O Say Can You See: The Greatest Patriotic Super Heroes of All-Time
We already knew LEGO Dimensions would include Valve’s popular puzzle game Portal in its mashup world, but this new trailer from Warner Bros. and TT Games demonstrates just how fully it will be integrated.
In the video, which debuted at E3, Portal‘s primary antagonist GLaDOS puts Batman, Gandalf and Wyldstyle through a series of tests that can only be solved using the LEGO Dimensions Toy Pad (it’s what allows players to introduce characters, vehicles and devices into the toy-to-life game). The footage also depicts Homer Simpson, who doesn’t fare so well, and Portal’s protagonist Chell.
In the 75 years since he was introduced as the original Robin, Dick Grayson has inspired a legacy and numerous imitators, battled a staggering array of criminals, led the Teen Titans, graduated to the identity of Nightwing, and even assumed the mantle of Batman, for a while. But his greatest achievement very well may be surviving the past decade of DC Comics.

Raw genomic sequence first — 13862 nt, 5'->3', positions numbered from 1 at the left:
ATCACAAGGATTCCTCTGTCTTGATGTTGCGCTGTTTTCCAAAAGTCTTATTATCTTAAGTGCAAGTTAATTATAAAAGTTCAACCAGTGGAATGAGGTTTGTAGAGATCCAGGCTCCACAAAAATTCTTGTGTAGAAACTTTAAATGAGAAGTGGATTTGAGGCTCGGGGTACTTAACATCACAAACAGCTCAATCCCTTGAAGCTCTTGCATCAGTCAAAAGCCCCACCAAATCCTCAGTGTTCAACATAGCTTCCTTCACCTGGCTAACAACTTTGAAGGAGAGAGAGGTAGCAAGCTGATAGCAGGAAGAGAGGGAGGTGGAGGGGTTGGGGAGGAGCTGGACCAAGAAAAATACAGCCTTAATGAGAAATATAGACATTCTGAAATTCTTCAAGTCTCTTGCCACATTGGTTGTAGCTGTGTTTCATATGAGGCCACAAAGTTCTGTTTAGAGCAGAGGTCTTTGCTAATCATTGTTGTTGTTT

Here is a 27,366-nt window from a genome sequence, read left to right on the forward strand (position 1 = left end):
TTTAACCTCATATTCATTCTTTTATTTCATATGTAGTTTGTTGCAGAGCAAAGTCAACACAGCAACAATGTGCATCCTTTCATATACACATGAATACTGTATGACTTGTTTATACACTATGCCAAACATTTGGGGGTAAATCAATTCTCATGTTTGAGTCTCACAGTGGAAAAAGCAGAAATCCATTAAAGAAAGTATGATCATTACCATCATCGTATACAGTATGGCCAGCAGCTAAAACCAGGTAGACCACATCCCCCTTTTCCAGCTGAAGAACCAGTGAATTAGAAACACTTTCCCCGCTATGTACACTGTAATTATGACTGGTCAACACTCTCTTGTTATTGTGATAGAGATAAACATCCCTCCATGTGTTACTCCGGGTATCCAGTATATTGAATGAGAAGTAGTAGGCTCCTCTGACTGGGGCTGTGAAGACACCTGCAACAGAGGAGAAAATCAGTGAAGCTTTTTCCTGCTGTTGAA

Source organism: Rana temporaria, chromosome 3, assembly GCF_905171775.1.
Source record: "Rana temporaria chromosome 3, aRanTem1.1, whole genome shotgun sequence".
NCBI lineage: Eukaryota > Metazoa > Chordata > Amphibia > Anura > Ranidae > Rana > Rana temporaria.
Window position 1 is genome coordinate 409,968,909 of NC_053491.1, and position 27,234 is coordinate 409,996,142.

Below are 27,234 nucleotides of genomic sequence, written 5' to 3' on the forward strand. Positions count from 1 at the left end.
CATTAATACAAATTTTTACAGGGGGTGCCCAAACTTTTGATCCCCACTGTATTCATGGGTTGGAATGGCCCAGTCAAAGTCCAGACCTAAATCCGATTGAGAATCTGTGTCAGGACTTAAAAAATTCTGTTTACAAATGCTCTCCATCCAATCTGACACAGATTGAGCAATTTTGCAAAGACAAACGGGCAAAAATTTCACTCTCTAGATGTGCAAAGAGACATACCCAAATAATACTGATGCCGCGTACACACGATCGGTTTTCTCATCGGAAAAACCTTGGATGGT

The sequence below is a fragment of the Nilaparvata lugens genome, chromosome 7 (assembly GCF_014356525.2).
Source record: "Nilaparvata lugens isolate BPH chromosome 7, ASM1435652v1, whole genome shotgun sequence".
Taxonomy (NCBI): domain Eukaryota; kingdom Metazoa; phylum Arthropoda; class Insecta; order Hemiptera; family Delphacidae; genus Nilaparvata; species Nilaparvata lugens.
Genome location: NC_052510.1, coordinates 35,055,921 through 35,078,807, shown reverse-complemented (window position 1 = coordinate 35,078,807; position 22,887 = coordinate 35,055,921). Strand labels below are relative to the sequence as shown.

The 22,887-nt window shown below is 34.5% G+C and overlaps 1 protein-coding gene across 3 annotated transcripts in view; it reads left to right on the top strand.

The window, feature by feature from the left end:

DC Entertainment Co-Publisher has gone on the record time and again that he wanted Nightwing as the “big death” in 2005’s Infinite Crisis, which was underscored in January when he uncovered the original whiteboard pages for the event’s timeline (Jason Todd then would’ve assumed Nighting’s identity, only to be rejected by the Bat-Family). However, it turns out that plans for Dick Grayson’s downfall predate even that.
Sure, Stefanos Anagnostopoulos could’ve bought a Joker mask based on Greg Capullo’s Batman design. But why do that when he can simply make his own? Although not from his own skin, of course …
The designer, whom you may remember from that incredible 3D-printed Ant-Man helmet, decided to turn his attention to DC Comics, which led him to Capullo and Scott Snyder’s “Death of the Family” storyline and that gruesome Joker mask.